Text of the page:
Germany Basic Information

By | July 21, 2022

Basic information about the territory

Germany Basic Information


  • System of governance and political tendencies in the country
  • Foreign policy of the country
  • Population

The system of governance and political tendencies in the country

The Federal Republic of Germany is a federal republic consisting of 16 federal states (Bundesländer), a chancellery and parliamentary democracy. The government is divided between the federal level and the individual states. In the government after the elections in September 2021, which was formed after long negotiations by the SPD, Grünen and FDP coalition, there were significant personnel changes. Olaf Scholz became chancellor. Check computerminus to learn more about Germany political system.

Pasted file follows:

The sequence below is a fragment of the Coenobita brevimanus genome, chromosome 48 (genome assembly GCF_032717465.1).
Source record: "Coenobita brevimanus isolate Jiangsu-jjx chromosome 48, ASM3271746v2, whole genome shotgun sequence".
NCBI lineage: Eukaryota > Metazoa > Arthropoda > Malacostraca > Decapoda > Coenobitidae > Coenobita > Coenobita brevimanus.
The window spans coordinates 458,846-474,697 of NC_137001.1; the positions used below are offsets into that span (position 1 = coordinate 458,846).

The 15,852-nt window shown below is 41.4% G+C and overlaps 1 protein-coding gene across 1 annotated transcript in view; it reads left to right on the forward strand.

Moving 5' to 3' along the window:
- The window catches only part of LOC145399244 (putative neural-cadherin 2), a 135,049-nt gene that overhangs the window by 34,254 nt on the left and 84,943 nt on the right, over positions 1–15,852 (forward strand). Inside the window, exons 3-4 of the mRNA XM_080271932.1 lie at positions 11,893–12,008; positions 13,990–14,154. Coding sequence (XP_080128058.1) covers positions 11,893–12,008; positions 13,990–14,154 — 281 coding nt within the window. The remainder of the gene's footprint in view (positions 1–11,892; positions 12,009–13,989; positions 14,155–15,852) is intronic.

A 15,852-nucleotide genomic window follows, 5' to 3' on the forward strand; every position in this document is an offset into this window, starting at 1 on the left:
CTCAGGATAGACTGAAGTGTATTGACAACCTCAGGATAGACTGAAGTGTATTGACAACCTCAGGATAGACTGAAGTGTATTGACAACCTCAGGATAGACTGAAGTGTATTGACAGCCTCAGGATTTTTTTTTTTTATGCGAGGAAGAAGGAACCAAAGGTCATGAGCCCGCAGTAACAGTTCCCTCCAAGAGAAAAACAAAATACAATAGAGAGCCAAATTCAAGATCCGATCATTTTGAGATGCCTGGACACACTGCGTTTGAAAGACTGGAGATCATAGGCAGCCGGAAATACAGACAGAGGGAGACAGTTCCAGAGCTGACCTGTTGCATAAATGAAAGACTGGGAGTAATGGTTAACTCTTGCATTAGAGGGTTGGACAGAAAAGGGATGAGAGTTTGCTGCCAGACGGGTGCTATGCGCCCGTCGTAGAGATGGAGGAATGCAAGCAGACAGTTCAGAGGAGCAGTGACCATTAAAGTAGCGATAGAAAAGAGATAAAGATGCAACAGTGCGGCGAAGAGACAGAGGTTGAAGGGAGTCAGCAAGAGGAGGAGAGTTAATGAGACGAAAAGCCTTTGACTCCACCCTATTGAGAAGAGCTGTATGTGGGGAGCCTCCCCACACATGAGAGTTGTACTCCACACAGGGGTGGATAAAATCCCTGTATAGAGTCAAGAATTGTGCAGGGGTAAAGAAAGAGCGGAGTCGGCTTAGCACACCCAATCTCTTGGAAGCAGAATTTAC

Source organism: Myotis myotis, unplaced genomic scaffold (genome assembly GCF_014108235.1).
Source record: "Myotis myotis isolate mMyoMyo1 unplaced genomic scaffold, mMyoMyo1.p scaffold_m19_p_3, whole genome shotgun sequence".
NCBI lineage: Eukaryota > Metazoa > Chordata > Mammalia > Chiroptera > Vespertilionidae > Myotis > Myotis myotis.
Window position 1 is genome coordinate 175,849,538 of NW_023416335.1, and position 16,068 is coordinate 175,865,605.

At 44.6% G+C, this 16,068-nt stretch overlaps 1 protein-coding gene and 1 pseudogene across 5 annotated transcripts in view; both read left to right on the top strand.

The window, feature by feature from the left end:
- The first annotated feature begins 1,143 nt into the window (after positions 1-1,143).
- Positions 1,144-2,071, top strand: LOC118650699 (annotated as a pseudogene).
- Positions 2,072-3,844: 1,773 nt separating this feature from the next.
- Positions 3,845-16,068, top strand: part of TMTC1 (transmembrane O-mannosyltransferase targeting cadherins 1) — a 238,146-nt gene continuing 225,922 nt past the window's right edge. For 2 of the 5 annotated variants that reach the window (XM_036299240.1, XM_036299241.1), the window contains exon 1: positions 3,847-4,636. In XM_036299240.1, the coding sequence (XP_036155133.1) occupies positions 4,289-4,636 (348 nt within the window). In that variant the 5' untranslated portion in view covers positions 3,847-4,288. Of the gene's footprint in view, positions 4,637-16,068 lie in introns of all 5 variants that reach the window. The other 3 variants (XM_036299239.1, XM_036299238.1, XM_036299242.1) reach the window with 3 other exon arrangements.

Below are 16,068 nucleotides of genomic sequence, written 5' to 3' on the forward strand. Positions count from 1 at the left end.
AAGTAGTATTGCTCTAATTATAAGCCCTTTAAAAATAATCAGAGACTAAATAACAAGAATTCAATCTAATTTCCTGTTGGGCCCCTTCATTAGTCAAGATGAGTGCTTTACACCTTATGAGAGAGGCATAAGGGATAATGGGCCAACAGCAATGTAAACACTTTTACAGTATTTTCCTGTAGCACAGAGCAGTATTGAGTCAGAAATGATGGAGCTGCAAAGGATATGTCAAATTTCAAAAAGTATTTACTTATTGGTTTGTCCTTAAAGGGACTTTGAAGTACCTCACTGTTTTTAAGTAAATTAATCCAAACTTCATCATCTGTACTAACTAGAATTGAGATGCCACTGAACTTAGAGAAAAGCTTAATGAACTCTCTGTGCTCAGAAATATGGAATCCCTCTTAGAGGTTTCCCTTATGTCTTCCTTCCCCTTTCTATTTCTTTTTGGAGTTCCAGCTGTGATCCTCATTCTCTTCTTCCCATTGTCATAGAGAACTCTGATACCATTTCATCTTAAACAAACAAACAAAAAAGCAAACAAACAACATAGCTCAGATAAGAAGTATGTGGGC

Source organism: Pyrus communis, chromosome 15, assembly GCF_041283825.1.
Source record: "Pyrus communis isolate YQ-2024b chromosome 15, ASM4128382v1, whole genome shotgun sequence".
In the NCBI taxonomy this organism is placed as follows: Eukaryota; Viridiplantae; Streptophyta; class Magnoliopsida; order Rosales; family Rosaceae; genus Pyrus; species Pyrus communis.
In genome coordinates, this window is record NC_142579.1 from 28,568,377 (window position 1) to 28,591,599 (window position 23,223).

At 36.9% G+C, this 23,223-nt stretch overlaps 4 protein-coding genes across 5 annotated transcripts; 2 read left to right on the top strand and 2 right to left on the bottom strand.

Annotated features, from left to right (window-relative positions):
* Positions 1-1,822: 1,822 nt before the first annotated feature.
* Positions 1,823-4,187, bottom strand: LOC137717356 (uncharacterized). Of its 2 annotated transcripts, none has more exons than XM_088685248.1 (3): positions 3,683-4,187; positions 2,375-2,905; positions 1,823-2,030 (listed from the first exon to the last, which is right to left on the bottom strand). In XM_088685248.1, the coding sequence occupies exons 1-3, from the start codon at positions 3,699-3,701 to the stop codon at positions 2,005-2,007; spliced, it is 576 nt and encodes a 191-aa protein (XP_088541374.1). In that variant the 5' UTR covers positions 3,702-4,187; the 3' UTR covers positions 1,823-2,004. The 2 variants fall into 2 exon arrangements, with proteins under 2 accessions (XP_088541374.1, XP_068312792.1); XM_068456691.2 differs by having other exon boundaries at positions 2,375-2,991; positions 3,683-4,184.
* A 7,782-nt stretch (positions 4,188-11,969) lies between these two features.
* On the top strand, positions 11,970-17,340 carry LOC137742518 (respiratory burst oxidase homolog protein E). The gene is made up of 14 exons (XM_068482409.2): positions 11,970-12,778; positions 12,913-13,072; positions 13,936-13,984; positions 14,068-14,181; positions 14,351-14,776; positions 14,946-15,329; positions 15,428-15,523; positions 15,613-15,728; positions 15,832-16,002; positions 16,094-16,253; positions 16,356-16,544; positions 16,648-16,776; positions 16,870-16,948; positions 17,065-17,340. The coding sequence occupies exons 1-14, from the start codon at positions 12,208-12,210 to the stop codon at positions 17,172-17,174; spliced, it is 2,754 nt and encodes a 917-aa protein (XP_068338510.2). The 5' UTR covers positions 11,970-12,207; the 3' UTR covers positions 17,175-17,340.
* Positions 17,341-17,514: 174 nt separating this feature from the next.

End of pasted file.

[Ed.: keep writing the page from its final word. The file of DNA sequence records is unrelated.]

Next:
The current composition of the government:

Federal Chancellor: Olaf Scholz (SPD),

Federal Minister for Economic Affairs and Climate Protection: Robert Habeck (Grünen)

Federal Minister of Foreign Affairs: Annalena Baerbock (Grünen)

Federal Minister of the Interior: Nancy Faeser (SPD)

Federal Minister of Justice: Marco Buschmann (FDP)

Federal Minister of Finance: Christian Lindner (FDP)

Federal Minister of Labor and Social Affairs: Hubertus Heil (SPD)

Federal Minister for Food and Agriculture: Cem Özdemir (Grünen)

Federal Minister of Defense: Christine Lambrecht (SPD)

Federal Minister for Family, Seniors, Women and Youth: Lisa Paus (Grünen)

Federal Minister of Health: Karl Lauterbach (SPD)

Federal Minister of Transport and Digital Infrastructure: Volker Wissing (FDP)

Federal Minister for the Environment, Nature Conservation and Nuclear Safety: Steffi Lemke (Grünen)

Federal Minister for Education and Research: Bettina Stark-Watzinger (FDP)

Federal Minister for Economic Cooperation and Development: Svenja Schulze (SPD)

Federal Minister for Construction and Housing: Klara Geywitz (SPD)

Federal Minister for Special Tasks, Head of the Office of the Federal Chancellery: Wolfgang Schmidt (SPD)

Foreign policy of the country